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NASA Space Science

Inside the Mummification of Space Shuttle Discovery 98

Posted by Soulskill
from the intersection-of-sad-and-fascinating dept.
longacre writes "When Space Shuttle Discovery goes on display at the Smithsonian next month, it will be a shell of its former self, with most of its critical systems removed. This article has a behind-the-scenes look at the removal of the engines and their replica replacements, as well as photos of the orbiter in various states of deconstruction. 'From the very beginning it was understood by all parties involved — including the orbiter recipients — that the orbiters will be made safe and inert prior to display, as was made clearly evident in NASA’s request for proposals to house the orbiters. Discovery’s preparation for display took a year and cost approximately $28 million. Since the Smithsonian is a federally owned institution, this cost was borne by the U.S. government, unlike the other institutions that have to foot the bill for the preparation and delivery of the orbiters. The price tag did not stop the frantic push to get one by an eager group of contenders. At stake was not only a piece of American history and the prestige of housing an orbiter but the potential draw for millions of new paying visitors to the recipient museums.'"
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Inside the Mummification of Space Shuttle Discovery

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  • by Robotbeat (461248) on Tuesday March 27, 2012 @04:06PM (#39489053) Journal

    The propulsion systems of Discovery are being used for the initial flights of SLS, the next NASA rocket which is going beyond LEO (first flight will be around the Moon). Why the heck doesn't at least the summary mention that? That's a far better use than rotting in a museum.

    "Durr, now that the Shuttles are retired, NASA is being shutdown, right?" Nope.

  • Re:I has a sad. (Score:4, Informative)

    by DigiShaman (671371) on Tuesday March 27, 2012 @05:26PM (#39489985) Homepage

    After the Cuban missile crisis, I don't want another cold war. There was so many bad ways that could have ended, but didn't. I understand the glory in innovation that came from the Cold War. But please, don't undermine the brinkmanship that came with it too. It's simply not worth it IMHO.

  • Assuming the planned number of SLS launches uses up all of the available SSMEs then it is no real hardship to restart the production lines and make more of them as needed. They are not much more complex to build than any other fully-cryogenic motor currently constructed by various manufacturers especially with fifty years of experience since the first crude LOX/LH2 engines were built and flown.

    Other than the fact that the assembly line which built these engines has been shut down for nearly three decades and many of the people who not just built the engines but also were involved with the engineering teams that designed them not only are retired but are pushing up daisies due to old age.... yeah, you might get that assembly line going again. It isn't going to get going again any time soon.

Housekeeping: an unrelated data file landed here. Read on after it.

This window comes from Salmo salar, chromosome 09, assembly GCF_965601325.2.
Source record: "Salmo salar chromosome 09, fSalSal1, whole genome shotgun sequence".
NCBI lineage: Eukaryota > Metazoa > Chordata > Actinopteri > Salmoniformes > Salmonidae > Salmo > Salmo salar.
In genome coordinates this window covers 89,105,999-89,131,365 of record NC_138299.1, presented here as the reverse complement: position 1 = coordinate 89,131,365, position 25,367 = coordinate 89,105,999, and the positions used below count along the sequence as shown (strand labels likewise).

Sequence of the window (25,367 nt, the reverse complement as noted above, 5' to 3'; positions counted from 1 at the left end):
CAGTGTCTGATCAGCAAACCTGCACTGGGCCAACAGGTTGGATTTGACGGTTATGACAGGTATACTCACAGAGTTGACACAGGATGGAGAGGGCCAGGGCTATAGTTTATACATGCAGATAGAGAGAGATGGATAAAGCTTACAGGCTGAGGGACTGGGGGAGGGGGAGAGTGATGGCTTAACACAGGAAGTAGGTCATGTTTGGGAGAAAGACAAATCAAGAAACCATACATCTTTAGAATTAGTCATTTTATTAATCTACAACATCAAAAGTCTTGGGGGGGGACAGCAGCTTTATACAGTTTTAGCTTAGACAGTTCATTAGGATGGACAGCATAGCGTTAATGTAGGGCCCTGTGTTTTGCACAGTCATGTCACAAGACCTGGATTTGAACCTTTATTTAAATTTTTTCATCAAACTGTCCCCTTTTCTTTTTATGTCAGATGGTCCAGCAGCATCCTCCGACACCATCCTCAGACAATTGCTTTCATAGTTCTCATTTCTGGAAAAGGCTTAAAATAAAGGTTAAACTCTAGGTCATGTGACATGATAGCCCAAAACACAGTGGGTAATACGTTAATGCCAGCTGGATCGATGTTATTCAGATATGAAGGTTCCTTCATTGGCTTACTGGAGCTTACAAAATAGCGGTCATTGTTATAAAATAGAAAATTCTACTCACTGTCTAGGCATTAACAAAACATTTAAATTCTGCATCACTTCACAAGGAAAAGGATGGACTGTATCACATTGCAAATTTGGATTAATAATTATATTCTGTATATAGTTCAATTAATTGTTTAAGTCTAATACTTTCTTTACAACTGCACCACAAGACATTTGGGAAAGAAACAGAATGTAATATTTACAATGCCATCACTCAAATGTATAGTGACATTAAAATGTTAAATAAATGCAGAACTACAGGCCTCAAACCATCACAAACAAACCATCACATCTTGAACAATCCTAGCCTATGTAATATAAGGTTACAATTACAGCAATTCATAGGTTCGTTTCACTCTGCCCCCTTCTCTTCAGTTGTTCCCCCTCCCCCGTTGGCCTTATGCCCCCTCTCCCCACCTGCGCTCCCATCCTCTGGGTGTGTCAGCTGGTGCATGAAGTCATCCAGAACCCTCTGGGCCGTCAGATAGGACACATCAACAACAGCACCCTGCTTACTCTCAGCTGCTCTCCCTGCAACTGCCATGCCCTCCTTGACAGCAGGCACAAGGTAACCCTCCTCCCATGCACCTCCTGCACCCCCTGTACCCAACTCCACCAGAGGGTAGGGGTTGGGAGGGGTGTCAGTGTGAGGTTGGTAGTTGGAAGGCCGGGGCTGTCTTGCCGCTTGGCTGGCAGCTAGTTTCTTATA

And "any other fully-cryogenic motor" won't fit the bill either. For engines of this size and magnitude, there hasn't been a new rocket motor built even designed for several decades besides the Merlin engines by SpaceX. Companies like Orbital and Lockheed-Martin are even using Russian engines because they don't have the engineers in-house to make them, It is a sad state of American aerospace engineering I'll admit, but the problem is that nobody is doing stuff like that because somebody somewhere thought that we had all of the missiles and rocket engines we would ever need for eternity. Commercial sales of American launchers is so pathetic that it might as well be non-existent as most non-government space launches have been done by either Russia, the ESA, or China (with India getting ready to enter the mix).

    There is some hope for the future as there are dozens of much smaller engines (but still capable in theory of orbital spaceflight) that are under development in America, but nothing of the class or scale that would launch the SLS. I just don't see NASA willing to fly a rocket like the N1 that had over 40 rocket engines... which would again require a whole new rocket design.

    BTW, as far as SpaceX and the "off the shelf components".... Elon Musk got so disgusted with the supply chain he could find that he brought most of the part production in-house and even purchased several sub-contractors outright and had them move their production facilities to El Segundo to be inside the plant or right next to it. My point is that the replacement of the SLS engine (aka replacing the SSMEs once they've all been used up) is going to need the same sort of effort... an effort that still has yet to be funded by the U.S. Congress no less. So we are talking about a hypothetical rocket engine that has yet to even receive funding much less have any engineers even be devoted to getting it built.

    Perhaps instead they will simply purchase Merlin 2 engines for the SLS?

    Regardless, I think it is a total waste of a valuable resource to throw away the SSMEs in such a fashion as is currently programmed to happen. This is the "official" path that NASA is taking for the manned spaceflight program, and the one thing that is being used to sacrifice nearly the rest of NASA's budget including deep space missions. The use of the SSMEs is done to "save money", but I fail to see how in the long term (aka 10-20 years) that is going to happen either. It will save over the short term (aka about 2-3 years) some money, but not much.

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